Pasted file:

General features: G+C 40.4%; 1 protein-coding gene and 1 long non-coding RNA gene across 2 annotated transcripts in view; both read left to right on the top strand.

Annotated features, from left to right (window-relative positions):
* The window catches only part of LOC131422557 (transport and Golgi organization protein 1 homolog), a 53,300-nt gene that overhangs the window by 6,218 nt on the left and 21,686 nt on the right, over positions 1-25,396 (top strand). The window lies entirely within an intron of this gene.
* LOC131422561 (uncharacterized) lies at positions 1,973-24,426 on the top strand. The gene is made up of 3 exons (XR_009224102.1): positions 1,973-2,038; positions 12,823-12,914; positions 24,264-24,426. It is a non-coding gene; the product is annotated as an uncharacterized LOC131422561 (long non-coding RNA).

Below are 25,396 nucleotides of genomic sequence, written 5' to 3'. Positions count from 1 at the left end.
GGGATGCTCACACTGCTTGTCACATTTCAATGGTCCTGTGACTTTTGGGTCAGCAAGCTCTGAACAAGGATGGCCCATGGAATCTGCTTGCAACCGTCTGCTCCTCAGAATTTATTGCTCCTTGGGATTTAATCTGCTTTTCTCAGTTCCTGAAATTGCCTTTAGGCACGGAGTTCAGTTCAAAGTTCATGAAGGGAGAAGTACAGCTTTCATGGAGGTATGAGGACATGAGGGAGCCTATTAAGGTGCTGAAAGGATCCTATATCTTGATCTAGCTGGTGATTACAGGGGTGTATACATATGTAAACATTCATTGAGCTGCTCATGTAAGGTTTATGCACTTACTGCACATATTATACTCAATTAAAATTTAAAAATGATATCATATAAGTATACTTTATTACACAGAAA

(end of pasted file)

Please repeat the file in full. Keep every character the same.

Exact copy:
General features: G+C 40.4%; 1 protein-coding gene and 1 long non-coding RNA gene across 2 annotated transcripts in view; both read left to right on the top strand.

Annotated features, from left to right (window-relative positions):
* The window catches only part of LOC131422557 (transport and Golgi organization protein 1 homolog), a 53,300-nt gene that overhangs the window by 6,218 nt on the left and 21,686 nt on the right, over positions 1-25,396 (top strand). The window lies entirely within an intron of this gene.
* LOC131422561 (uncharacterized) lies at positions 1,973-24,426 on the top strand. The gene is made up of 3 exons (XR_009224102.1): positions 1,973-2,038; positions 12,823-12,914; positions 24,264-24,426. It is a non-coding gene; the product is annotated as an uncharacterized LOC131422561 (long non-coding RNA).

Below are 25,396 nucleotides of genomic sequence, written 5' to 3'. Positions count from 1 at the left end.
GGGATGCTCACACTGCTTGTCACATTTCAATGGTCCTGTGACTTTTGGGTCAGCAAGCTCTGAACAAGGATGGCCCATGGAATCTGCTTGCAACCGTCTGCTCCTCAGAATTTATTGCTCCTTGGGATTTAATCTGCTTTTCTCAGTTCCTGAAATTGCCTTTAGGCACGGAGTTCAGTTCAAAGTTCATGAAGGGAGAAGTACAGCTTTCATGGAGGTATGAGGACATGAGGGAGCCTATTAAGGTGCTGAAAGGATCCTATATCTTGATCTAGCTGGTGATTACAGGGGTGTATACATATGTAAACATTCATTGAGCTGCTCATGTAAGGTTTATGCACTTACTGCACATATTATACTCAATTAAAATTTAAAAATGATATCATATAAGTATACTTTATTACACAGAAA